Self representation at the FTT

The Tribunal Service was initially set up to provide a low cost way for parties to argue landlord and tenant disputes in front of an expert panel without the parties incurring the very high costs of full-on litigation. However, if you are unprepared it can be quite a shock.


Make the right application

While you may understand all about your problem the Tribunal will only know what you set out on the forms. There are several basis on which a landlord or tenant can apply, so read everything very carefully and make sure you use the right application form. Include the correct fee and attach the lease.

Be aware of what the tribunal can - and cannot do

Recent cases remind us that the Tribunal has only certain set powers. Research what the Tribunal has authority to do and make sure you are seeking an outcome that is within the Tribunal’s ability to give.

Be organised

The Tribunal is a part of the UK Court system and there is a degree of formality that has to be observed. Carefully keep track of the timetable you are given and stick to the dates. Give yourself plenty of time to prepare and keep well organised copies of everything you intend to use.

Be dispassionate

Often once a problem has escalated to a formal dispute emotions can run high - nothing the other party has ever done has ever been right. Try not to let the key issues that really matter get buried under a mountain of trivial argument about other things that while annoying are not so important.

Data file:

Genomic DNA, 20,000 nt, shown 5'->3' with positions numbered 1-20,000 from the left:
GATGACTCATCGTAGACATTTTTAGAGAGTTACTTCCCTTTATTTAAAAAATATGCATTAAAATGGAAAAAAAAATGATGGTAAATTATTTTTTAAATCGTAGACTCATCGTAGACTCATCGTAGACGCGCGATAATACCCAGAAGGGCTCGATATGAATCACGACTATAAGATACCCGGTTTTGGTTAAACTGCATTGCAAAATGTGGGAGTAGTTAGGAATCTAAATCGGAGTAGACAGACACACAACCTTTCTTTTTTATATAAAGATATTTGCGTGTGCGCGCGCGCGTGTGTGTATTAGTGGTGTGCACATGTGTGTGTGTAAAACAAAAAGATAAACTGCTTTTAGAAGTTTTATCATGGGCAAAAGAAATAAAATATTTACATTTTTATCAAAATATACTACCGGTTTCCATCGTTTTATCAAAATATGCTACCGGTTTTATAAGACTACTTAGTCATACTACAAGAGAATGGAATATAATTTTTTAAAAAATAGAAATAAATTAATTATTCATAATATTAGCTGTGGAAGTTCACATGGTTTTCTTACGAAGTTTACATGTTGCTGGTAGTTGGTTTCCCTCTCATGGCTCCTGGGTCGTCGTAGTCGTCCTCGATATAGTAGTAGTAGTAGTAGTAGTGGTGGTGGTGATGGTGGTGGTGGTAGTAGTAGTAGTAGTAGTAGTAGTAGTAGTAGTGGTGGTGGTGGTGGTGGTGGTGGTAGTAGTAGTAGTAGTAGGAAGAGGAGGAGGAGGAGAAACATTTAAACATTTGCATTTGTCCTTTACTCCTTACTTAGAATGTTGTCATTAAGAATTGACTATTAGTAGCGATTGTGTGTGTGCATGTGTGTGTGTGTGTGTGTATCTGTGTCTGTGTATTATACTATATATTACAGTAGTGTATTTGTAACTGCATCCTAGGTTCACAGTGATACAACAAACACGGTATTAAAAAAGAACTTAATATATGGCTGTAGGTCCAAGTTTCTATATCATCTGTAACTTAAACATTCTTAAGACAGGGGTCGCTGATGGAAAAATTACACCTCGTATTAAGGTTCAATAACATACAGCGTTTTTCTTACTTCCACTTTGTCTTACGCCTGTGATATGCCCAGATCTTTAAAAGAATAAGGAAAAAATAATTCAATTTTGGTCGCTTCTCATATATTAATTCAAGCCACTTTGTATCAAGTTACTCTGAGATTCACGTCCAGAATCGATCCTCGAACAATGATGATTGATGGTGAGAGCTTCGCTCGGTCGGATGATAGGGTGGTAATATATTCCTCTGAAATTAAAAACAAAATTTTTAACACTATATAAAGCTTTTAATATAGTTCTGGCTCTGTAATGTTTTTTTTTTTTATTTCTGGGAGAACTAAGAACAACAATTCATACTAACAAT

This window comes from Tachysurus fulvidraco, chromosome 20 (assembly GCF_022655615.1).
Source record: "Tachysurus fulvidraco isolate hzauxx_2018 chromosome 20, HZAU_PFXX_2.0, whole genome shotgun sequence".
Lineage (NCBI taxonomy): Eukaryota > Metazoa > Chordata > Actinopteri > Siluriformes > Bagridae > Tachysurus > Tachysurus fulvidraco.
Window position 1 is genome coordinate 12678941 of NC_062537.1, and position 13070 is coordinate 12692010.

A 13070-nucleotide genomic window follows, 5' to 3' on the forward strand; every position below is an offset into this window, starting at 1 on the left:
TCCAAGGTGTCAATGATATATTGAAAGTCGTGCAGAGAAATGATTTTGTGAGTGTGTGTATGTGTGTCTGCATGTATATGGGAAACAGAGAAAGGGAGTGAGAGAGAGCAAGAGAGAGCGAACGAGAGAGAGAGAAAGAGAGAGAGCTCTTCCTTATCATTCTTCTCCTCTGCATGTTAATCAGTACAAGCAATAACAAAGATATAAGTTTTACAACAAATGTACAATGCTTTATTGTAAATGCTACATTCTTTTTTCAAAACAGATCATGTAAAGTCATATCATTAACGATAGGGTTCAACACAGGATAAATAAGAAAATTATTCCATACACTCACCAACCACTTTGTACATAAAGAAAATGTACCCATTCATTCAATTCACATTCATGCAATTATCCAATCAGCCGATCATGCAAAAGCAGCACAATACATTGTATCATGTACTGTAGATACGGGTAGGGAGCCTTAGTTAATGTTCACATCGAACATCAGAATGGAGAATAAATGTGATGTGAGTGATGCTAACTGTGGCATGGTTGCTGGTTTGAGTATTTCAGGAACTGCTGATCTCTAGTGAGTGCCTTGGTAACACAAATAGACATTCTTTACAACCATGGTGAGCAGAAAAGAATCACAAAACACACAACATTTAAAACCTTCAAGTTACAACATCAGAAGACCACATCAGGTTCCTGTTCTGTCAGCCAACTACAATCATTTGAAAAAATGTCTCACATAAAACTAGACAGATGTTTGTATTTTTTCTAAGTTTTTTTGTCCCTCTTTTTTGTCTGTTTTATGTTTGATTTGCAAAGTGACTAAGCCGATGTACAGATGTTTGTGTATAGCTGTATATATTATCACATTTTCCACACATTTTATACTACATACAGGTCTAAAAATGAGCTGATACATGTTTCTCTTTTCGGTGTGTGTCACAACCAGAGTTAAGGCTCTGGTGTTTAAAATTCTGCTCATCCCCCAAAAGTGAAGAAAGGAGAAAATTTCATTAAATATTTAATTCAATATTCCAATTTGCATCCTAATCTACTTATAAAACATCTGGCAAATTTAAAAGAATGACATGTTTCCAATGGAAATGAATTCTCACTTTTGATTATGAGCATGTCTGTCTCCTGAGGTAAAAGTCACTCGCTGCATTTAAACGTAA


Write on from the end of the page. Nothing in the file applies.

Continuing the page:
If the dispute concerns money (and most do) prepare evidence of alternative costs such as rents, repair costs etc and set out any calculations you make clearly so the Tribunal can follow exactly what you are asking for and why.

Statement of case

You will need to set out your full case in writing, called a Statement of Case. This is a full description of your argument. This must also include any other documents you wish to show the Tribunal (such as photographs, service charge statements, contractor’s invoices, witness statements and reports from expert surveyors or valuers). Unlike TV courtroom dramas, the Tribunal hate surprises. All this needs to be sent to Tribunal and the other parties to the dispute ahead of time in an organised format. Documents produced at the last minute might not be allowed to be used.

Take advice

Everybody is keen to save money on professional advice, but be ruthlessly realistic with yourself about what is, and is not, within your ability to deal with. You may be dealing with a party who is represented by solicitors, surveyors or even a barrister who will be able to use their considerable experience and expertise to prepare their arguments. Such property professionals will be able to help you see your case from an expert viewpoint and guide you through what can be a traumatic process. There are often disputes where such advice will be invaluable to you.


John Byers is a Director at LBB Chartered Surveyors

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